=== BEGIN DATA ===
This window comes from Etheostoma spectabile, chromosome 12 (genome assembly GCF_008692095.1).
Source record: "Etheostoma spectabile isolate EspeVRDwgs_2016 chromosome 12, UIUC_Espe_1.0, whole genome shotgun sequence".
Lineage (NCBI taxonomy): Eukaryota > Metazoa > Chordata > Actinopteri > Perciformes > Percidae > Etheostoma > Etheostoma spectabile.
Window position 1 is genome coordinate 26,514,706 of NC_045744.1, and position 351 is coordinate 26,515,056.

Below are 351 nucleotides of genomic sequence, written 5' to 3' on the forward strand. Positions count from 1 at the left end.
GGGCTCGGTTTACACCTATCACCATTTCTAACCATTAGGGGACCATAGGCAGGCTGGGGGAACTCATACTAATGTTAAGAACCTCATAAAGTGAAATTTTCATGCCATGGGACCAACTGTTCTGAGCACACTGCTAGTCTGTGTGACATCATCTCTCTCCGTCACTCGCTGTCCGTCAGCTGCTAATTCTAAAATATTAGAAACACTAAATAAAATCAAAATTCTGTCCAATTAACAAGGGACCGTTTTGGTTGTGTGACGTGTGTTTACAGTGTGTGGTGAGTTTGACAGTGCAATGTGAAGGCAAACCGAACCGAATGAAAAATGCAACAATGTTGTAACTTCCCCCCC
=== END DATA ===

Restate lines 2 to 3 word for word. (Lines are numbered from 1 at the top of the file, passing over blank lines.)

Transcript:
Source record: "Etheostoma spectabile isolate EspeVRDwgs_2016 chromosome 12, UIUC_Espe_1.0, whole genome shotgun sequence".
Lineage (NCBI taxonomy): Eukaryota > Metazoa > Chordata > Actinopteri > Perciformes > Percidae > Etheostoma > Etheostoma spectabile.